China Bolder Now

Similarly, the grip of Washington and London has been loosened on China. The Chinese regime feels freer than ever before to resist dictation of China’s military struggle by the United States and Britain. Even less than on December 6 do the wishes and desires of Roosevelt and Churchill today determine the course of China’s war. The Chinese government is demanding more, not less.

Win. P. Simms, Scripps-Howard Foreign Ed., told on Apr. 18 of “the rising demand on the part of the Chinese, Indians and others for a Pacific Charter.” He reports:

“In the East, observed Ta Knius Pao, one of Chungking’s leading newspapers, ‘many nations are of a colonial or quasi-colonial status. The Roosevelt-Churchill declaration (Atlantic Charter) is applicable to independent nations which were overrun by the Axis powers. It has made no provisions concerning the postwar positions of such countries as India and Burma.’

“The spirit of the proposed Pacific Charter,” paper said, “should aim at the liberation of Korea, the Liuchu Islands and Formosa from Japanese domination and the freedom from Allied control of India, the Dutch East Indies, Malaya, Australia, New Zealand and the Philippines. China, it added, ‘is certainly not helping one imperialism fight against another imperialism.’”

One can hardly imagine such statements coming from the Chinese capitalists five months ago. And one can easily imagine what Washington and London think when they hear such things. There is no question but that China’s hand in the war has been strengthened, that it is more independent of Anglo-American control than ever before.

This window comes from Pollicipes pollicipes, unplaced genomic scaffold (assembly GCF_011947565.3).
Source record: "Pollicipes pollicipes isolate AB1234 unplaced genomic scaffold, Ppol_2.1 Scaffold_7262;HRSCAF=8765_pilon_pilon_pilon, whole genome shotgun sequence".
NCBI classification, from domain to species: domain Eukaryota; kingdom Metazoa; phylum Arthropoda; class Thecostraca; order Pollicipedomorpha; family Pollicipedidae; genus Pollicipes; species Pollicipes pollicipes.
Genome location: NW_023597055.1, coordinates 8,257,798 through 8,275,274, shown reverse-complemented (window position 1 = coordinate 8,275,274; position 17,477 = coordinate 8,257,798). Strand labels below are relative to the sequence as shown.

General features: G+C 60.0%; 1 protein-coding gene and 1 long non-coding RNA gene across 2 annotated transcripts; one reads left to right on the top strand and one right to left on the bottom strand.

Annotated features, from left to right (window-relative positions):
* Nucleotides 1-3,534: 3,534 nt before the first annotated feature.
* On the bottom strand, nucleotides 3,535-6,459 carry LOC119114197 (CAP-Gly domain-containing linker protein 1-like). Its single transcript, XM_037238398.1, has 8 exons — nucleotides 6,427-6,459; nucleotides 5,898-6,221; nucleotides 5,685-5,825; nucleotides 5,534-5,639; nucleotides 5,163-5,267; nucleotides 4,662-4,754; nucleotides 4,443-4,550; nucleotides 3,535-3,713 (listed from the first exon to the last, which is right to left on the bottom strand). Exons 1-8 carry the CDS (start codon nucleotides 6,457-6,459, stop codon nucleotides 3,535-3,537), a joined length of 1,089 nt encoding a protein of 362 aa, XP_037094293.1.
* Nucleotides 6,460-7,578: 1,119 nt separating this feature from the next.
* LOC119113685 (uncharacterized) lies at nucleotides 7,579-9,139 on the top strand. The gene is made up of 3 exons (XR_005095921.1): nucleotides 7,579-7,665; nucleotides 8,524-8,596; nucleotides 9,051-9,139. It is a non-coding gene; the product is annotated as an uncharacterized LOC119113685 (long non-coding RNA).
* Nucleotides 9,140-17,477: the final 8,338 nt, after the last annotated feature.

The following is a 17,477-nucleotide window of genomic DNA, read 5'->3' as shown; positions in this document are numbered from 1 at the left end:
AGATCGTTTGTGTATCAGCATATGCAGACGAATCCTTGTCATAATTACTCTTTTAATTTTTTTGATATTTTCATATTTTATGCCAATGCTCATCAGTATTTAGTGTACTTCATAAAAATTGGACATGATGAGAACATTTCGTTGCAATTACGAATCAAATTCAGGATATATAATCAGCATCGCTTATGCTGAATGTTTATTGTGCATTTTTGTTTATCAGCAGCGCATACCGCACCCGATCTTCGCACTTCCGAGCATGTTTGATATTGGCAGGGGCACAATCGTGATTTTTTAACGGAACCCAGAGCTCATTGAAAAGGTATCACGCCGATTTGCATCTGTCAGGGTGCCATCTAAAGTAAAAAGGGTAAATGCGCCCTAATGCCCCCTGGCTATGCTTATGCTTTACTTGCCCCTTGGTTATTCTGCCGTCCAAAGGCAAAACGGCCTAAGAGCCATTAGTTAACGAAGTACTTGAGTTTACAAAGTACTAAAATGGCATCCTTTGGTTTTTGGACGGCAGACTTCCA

What Chiang’s Role Is an Argument For

In other words, it is completely false to reduce the question of China’s war to the reactionary policies of Chiang Kai-shek. We condemn Chiang’s intervention in India because it was a blow at China’s struggle, because its effect was to alienate the sympathy of India’s masses for China’s war. It . is another example of how the Chinese capitalists hamper the struggle for independence.

But this is no argument against supporting China’s progressive war – it is only an argument against placing any confidence in Chiang, it is only an argument for the continuation of the political struggle against Chiang by the Chinese masses, while they continue to direct their fire at the main enemy of Chinese national existence, Japan.

Problem of Ethiopia

The situation of Ethiopia is not at all like the situation in China today. It is more like the situation in India, because Ethiopia is today a colony of Britain.

In 1935 we supported Ethiopia’s war against Italy as the war of a backward country for independence from an imperialist power. We said it was correct for the Ethiopians to accept aid from the British in order to drive the Italian conquerors out of their land. We warned the Ethiopian people then, as we warn the Chinese masses today, to be on guard against their imperialist “allies,” We predicted the Ethiopian people would have to fight the British who would try to take over. That Britain was not fighting for Ethiopian independence was shown two months ago, when Britain forced the signing of a British-Ethiopian treaty which gives Britain control of the police, courts, military forces, railroad, etc.

In other words, Ethiopia has been reduced to the status of a British colony; and under such conditions the only kind of war in which Marxists could support Ethiopia would be a war against Britain, Ethiopia’s main enemy today.